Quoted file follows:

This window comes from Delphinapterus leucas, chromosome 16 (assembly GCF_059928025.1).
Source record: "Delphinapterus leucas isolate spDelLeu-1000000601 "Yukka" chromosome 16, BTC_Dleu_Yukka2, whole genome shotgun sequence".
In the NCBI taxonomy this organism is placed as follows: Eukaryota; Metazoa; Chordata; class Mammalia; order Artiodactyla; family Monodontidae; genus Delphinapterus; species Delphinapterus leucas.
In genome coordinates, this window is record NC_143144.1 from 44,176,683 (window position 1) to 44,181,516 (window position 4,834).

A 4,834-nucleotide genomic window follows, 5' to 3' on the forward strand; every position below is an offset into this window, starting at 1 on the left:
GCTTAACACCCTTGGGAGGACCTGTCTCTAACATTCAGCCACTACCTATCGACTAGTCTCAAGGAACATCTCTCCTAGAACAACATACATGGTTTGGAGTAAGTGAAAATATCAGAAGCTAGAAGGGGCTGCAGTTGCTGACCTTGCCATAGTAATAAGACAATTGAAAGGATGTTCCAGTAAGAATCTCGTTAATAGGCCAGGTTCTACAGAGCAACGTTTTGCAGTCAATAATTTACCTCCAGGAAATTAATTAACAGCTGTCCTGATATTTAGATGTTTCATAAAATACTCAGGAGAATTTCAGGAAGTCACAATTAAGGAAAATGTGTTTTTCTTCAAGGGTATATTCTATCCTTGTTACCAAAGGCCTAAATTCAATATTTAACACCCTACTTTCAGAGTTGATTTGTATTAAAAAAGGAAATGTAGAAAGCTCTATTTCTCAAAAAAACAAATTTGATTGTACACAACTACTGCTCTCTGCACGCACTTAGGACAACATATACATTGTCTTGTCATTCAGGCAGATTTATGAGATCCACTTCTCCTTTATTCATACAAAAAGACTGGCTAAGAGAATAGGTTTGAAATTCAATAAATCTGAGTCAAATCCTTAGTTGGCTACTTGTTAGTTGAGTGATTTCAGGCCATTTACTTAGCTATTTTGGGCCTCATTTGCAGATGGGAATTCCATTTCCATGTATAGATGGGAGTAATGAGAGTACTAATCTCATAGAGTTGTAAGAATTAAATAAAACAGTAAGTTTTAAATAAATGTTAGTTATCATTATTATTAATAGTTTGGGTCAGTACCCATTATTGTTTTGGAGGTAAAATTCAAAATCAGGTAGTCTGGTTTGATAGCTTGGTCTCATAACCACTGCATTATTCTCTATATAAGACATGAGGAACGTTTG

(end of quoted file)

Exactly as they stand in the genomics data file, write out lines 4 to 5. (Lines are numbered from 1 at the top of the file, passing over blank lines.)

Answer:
In genome coordinates, this window is record NC_143144.1 from 44,176,683 (window position 1) to 44,181,516 (window position 4,834).

A 4,834-nucleotide genomic window follows, 5' to 3' on the forward strand; every position below is an offset into this window, starting at 1 on the left: